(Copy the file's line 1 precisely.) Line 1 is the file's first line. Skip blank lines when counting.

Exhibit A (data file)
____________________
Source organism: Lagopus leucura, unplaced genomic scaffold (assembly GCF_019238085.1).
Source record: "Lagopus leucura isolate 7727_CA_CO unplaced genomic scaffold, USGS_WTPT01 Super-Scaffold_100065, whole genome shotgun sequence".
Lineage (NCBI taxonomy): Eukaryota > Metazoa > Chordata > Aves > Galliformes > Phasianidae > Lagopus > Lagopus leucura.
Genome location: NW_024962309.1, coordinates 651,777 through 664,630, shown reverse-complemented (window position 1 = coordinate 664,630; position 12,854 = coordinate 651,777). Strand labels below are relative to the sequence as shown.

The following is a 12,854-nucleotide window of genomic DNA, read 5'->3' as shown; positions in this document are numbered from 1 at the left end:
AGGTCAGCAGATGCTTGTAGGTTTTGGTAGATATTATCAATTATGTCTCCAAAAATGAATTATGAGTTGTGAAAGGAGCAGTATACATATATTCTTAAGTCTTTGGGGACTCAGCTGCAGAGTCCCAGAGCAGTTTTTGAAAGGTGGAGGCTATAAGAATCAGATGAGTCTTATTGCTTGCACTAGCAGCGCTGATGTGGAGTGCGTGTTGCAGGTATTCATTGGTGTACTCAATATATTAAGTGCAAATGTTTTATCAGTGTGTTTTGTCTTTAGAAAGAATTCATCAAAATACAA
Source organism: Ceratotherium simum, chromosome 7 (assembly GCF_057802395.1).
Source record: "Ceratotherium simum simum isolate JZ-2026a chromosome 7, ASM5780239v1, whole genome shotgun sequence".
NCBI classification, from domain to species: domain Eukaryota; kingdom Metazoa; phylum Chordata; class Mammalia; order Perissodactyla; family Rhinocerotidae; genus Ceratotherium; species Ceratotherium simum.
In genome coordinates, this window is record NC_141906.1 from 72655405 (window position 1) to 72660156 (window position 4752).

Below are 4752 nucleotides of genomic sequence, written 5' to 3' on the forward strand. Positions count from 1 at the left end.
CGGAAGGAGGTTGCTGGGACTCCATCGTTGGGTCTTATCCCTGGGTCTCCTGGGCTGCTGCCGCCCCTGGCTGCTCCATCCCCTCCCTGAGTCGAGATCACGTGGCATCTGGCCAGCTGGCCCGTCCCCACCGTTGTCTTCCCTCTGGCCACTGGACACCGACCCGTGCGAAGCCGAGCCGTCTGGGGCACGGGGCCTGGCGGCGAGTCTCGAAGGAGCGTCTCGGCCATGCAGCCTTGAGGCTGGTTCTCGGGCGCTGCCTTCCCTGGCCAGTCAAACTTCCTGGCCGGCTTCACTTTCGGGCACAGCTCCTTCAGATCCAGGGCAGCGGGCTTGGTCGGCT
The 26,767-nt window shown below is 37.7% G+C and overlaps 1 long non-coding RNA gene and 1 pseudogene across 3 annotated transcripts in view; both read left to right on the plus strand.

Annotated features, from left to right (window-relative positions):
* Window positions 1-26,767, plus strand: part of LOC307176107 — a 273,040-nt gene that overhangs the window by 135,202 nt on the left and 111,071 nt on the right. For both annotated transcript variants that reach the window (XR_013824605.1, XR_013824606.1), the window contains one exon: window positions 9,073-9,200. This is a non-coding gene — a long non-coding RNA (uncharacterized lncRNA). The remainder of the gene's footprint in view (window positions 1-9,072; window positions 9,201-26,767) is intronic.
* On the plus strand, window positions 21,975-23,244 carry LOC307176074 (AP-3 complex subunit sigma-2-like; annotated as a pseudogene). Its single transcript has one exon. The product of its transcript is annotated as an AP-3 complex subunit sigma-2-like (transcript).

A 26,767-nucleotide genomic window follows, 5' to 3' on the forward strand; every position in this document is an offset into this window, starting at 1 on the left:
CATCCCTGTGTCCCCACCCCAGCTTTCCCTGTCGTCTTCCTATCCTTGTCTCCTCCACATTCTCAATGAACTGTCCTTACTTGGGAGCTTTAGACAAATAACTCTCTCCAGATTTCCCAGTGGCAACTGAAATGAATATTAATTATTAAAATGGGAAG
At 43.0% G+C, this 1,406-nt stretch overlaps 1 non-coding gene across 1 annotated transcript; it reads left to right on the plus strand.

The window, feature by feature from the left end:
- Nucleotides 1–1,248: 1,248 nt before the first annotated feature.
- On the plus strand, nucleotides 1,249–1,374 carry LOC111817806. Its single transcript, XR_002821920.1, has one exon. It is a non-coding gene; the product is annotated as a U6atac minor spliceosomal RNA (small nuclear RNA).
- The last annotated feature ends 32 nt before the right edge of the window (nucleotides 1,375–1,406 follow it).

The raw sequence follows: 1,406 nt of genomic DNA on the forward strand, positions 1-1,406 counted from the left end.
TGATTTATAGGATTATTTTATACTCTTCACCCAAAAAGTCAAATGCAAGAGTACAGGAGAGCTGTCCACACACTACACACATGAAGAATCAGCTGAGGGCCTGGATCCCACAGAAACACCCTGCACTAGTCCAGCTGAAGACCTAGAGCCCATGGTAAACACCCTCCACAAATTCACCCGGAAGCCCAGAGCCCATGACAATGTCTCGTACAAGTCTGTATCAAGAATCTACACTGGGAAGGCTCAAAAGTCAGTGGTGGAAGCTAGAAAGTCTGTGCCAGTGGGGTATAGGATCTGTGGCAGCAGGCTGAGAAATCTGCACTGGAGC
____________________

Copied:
Source organism: Lagopus leucura, unplaced genomic scaffold (assembly GCF_019238085.1).